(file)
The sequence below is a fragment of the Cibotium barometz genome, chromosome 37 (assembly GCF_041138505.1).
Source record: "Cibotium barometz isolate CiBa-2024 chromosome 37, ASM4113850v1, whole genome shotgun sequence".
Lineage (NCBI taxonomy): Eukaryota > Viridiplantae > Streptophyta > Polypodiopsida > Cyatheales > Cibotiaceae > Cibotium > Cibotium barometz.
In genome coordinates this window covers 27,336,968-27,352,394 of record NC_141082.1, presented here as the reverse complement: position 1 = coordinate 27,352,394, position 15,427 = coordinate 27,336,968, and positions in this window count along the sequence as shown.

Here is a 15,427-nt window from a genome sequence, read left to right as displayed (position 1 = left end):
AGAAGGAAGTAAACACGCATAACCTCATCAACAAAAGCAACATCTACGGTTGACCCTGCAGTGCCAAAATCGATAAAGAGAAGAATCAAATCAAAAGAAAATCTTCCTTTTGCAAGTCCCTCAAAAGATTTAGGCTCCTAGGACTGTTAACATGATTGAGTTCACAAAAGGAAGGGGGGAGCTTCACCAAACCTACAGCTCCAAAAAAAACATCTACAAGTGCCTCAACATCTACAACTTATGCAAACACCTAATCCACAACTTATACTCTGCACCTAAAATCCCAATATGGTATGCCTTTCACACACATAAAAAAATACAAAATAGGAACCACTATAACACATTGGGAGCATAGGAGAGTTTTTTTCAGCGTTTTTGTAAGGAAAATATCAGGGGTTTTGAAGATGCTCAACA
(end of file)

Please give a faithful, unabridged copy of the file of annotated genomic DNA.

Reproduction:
The sequence below is a fragment of the Cibotium barometz genome, chromosome 37 (assembly GCF_041138505.1).
Source record: "Cibotium barometz isolate CiBa-2024 chromosome 37, ASM4113850v1, whole genome shotgun sequence".
Lineage (NCBI taxonomy): Eukaryota > Viridiplantae > Streptophyta > Polypodiopsida > Cyatheales > Cibotiaceae > Cibotium > Cibotium barometz.
In genome coordinates this window covers 27,336,968-27,352,394 of record NC_141082.1, presented here as the reverse complement: position 1 = coordinate 27,352,394, position 15,427 = coordinate 27,336,968, and positions in this window count along the sequence as shown.

Here is a 15,427-nt window from a genome sequence, read left to right as displayed (position 1 = left end):
AGAAGGAAGTAAACACGCATAACCTCATCAACAAAAGCAACATCTACGGTTGACCCTGCAGTGCCAAAATCGATAAAGAGAAGAATCAAATCAAAAGAAAATCTTCCTTTTGCAAGTCCCTCAAAAGATTTAGGCTCCTAGGACTGTTAACATGATTGAGTTCACAAAAGGAAGGGGGGAGCTTCACCAAACCTACAGCTCCAAAAAAAACATCTACAAGTGCCTCAACATCTACAACTTATGCAAACACCTAATCCACAACTTATACTCTGCACCTAAAATCCCAATATGGTATGCCTTTCACACACATAAAAAAATACAAAATAGGAACCACTATAACACATTGGGAGCATAGGAGAGTTTTTTTCAGCGTTTTTGTAAGGAAAATATCAGGGGTTTTGAAGATGCTCAACA